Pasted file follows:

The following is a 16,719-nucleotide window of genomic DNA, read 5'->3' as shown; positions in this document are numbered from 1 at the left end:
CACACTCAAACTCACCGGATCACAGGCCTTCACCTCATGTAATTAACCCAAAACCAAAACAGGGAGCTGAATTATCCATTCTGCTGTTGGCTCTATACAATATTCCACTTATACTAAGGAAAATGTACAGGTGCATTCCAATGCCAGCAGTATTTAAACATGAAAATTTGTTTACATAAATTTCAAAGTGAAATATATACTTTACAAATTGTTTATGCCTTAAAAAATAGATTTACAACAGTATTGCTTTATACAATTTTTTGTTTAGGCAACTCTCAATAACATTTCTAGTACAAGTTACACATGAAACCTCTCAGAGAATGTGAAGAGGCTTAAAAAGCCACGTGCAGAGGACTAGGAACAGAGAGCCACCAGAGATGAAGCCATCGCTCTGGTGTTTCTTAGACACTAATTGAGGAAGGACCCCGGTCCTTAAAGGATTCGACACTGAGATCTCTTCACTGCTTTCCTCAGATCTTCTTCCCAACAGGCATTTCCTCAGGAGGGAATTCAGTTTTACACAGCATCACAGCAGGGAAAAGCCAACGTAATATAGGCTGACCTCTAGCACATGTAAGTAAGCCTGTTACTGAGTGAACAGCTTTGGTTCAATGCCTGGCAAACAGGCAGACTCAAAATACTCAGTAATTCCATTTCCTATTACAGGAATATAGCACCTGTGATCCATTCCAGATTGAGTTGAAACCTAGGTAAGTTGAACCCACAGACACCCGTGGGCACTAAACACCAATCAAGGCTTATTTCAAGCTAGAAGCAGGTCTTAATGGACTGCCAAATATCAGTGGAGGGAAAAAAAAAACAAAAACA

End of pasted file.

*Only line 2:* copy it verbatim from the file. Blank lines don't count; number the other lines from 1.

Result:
CACACTCAAACTCACCGGATCACAGGCCTTCACCTCATGTAATTAACCCAAAACCAAAACAGGGAGCTGAATTATCCATTCTGCTGTTGGCTCTATACAATATTCCACTTATACTAAGGAAAATGTACAGGTGCATTCCAATGCCAGCAGTATTTAAACATGAAAATTTGTTTACATAAATTTCAAAGTGAAATATATACTTTACAAATTGTTTATGCCTTAAAAAATAGATTTACAACAGTATTGCTTTATACAATTTTTTGTTTAGGCAACTCTCAATAACATTTCTAGTACAAGTTACACATGAAACCTCTCAGAGAATGTGAAGAGGCTTAAAAAGCCACGTGCAGAGGACTAGGAACAGAGAGCCACCAGAGATGAAGCCATCGCTCTGGTGTTTCTTAGACACTAATTGAGGAAGGACCCCGGTCCTTAAAGGATTCGACACTGAGATCTCTTCACTGCTTTCCTCAGATCTTCTTCCCAACAGGCATTTCCTCAGGAGGGAATTCAGTTTTACACAGCATCACAGCAGGGAAAAGCCAACGTAATATAGGCTGACCTCTAGCACATGTAAGTAAGCCTGTTACTGAGTGAACAGCTTTGGTTCAATGCCTGGCAAACAGGCAGACTCAAAATACTCAGTAATTCCATTTCCTATTACAGGAATATAGCACCTGTGATCCATTCCAGATTGAGTTGAAACCTAGGTAAGTTGAACCCACAGACACCCGTGGGCACTAAACACCAATCAAGGCTTATTTCAAGCTAGAAGCAGGTCTTAATGGACTGCCAAATATCAGTGGAGGGAAAAAAAAAACAAAAACA